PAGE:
Inhibition of mitogen-activated kinase signaling sensitizes HeLa cells to Fas receptor-mediated apoptosis

A1 Journal article (refereed)


Internal Authors/Editors


Publication Details

List of Authors: Holmström TH, Tran SE, Johnson VL, Ahn NG, Chow SC, Eriksson JE
Publication year: 1999
Journal: Molecular and Cellular Biology
Journal acronym: Mol Cell Biol
Volume number: 19
Issue number: 9
Start page: 5991
End page: 6002
ISSN: 0270-7306


Abstract

The Fas receptor (FasR) is an important physiological mediator of apoptosis in various tissues and cells. However, there are also many FasR-expressing cell types that are normally resistant to apoptotic signaling through this receptor. The mitogen-activated protein kinase (MAPK) signaling cascade has, apart from being a growth-stimulating factor, lately received attention as an inhibitory factor in apoptosis. In this study, we examined whether MAPK signaling could be involved in protecting FasR-insensitive cells. To this end, we used different approaches to inhibit MAPK signaling in HeLa cells, including treatment with the MAPK kinase inhibitor PD 98059, serum withdrawal, and expression of dominant-interfering MAPK kinase mutant protein. All of these treatments were effective in sensitizing the cells to FasR-induced apoptosis, demonstrating that MAPK indeed is involved in the control of FasR responses. The MAPK-mediated control seemed to occur at or upstream of caspase 8, the initiator caspase in apoptotic FasR responses. Transfection with the constitutively active MAPK kinase abrogated FasR-induced apoptosis also in the presence of cycloheximide, indicating that the MAPK-generated suppression of FasR-mediated apoptotic signaling is protein synthesis independent. In cells insensitive to FasR-induced apoptosis, stimulation of the FasR with an agonistic antibody resulted in significant MAPK activation, which was inhibited by PD 98059. When different cell types were compared, the FasR-mediated MAPK activation seemed proportional to the degree of FasR insensitivity. These results suggest that the FasR insensitivity is likely to be a consequence of FasR-induced MAPK activation, which in turn interferes with caspase activation.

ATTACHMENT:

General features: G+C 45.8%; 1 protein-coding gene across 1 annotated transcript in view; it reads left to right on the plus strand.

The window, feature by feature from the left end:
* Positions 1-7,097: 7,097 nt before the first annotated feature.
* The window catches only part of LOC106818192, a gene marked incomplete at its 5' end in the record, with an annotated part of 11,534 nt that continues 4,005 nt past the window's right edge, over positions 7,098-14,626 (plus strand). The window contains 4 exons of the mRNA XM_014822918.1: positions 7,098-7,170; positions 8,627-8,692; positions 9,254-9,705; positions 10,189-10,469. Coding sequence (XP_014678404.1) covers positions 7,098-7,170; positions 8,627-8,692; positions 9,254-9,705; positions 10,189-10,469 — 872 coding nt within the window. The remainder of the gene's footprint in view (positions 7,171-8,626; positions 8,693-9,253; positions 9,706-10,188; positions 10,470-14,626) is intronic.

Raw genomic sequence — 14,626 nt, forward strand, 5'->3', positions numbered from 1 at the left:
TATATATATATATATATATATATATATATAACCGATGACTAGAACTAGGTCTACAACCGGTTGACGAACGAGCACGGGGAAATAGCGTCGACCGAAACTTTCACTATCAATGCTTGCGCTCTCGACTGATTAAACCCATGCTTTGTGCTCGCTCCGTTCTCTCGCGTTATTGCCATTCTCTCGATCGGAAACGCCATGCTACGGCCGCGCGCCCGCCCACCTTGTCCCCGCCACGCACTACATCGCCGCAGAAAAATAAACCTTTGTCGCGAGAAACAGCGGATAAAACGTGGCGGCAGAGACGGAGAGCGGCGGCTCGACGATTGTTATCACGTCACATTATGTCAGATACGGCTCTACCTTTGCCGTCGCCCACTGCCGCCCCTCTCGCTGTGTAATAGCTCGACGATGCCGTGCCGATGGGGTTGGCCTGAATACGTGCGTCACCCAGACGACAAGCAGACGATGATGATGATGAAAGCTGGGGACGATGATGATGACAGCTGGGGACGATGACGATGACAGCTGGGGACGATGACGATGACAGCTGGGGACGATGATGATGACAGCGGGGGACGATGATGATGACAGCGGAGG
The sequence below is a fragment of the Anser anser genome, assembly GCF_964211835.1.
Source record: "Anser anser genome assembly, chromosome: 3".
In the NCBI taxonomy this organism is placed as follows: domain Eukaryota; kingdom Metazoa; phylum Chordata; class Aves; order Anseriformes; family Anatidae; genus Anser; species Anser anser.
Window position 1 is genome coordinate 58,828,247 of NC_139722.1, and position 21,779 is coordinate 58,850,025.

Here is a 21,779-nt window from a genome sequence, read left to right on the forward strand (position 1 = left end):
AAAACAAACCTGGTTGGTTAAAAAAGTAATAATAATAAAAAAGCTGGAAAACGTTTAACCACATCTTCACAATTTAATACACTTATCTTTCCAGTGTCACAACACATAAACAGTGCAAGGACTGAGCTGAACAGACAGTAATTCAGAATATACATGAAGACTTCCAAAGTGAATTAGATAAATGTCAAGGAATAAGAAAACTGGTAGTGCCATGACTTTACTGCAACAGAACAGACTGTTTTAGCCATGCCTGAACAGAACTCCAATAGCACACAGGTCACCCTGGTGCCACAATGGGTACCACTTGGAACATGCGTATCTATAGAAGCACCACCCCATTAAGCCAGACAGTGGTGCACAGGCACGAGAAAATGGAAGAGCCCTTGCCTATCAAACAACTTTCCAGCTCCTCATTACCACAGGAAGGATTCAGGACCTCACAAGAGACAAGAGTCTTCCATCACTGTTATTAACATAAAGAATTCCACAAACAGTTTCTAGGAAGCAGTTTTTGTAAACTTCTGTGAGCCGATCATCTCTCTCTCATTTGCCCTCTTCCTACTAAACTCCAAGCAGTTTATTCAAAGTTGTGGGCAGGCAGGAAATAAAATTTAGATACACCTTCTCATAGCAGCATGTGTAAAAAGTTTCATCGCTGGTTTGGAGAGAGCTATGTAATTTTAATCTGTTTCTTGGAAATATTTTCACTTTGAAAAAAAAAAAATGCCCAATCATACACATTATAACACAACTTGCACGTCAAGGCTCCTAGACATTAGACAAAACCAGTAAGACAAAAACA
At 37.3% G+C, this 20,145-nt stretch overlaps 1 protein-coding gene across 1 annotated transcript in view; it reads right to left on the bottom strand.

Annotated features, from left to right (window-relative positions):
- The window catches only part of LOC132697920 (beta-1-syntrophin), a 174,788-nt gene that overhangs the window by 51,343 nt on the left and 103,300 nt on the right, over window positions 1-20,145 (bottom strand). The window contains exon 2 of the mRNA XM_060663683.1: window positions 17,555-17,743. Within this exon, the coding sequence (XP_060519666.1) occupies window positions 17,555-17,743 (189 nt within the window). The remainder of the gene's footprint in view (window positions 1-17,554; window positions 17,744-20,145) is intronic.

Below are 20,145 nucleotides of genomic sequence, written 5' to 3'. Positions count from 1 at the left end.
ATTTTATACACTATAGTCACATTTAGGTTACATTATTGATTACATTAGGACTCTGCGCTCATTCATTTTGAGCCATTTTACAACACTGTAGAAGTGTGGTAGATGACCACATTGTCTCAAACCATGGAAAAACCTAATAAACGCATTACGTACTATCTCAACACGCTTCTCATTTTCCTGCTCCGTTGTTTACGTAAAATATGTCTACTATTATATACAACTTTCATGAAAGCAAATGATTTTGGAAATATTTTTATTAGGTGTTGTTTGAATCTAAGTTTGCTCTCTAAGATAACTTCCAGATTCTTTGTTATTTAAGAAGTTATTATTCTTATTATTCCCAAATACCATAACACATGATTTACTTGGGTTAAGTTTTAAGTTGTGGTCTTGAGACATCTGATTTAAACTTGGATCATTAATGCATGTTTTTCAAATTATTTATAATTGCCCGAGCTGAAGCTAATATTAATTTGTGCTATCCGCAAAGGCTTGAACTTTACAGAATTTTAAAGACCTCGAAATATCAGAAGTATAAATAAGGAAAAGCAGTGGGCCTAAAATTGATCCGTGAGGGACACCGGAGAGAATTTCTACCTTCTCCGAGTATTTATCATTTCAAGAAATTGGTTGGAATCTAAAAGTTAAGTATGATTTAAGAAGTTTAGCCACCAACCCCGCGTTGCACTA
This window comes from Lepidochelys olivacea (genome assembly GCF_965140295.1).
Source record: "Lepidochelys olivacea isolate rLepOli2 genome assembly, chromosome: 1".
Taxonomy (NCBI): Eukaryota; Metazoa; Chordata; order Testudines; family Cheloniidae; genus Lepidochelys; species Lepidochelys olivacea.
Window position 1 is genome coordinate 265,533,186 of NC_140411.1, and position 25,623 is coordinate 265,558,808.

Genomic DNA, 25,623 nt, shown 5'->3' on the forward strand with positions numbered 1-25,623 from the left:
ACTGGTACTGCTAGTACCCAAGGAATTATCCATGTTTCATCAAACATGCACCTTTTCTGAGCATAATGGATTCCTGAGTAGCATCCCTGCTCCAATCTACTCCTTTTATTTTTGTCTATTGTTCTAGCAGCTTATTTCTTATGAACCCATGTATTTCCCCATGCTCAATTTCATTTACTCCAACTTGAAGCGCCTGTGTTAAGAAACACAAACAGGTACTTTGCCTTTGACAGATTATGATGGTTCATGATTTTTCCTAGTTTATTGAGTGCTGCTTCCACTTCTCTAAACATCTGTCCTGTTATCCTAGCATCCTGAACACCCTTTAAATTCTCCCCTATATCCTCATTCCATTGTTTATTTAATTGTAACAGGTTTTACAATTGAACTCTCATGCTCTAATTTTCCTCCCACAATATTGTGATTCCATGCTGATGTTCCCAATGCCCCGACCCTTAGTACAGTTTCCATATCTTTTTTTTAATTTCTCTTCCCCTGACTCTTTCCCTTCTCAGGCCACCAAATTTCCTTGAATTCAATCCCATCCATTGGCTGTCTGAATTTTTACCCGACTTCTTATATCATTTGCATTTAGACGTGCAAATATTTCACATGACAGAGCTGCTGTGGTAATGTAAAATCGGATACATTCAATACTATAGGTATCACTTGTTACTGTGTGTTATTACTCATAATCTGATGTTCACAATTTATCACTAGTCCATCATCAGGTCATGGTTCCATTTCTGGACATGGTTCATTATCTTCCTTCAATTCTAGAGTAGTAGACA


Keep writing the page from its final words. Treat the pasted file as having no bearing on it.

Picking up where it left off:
Last updated on 2019-11-12 at 04:38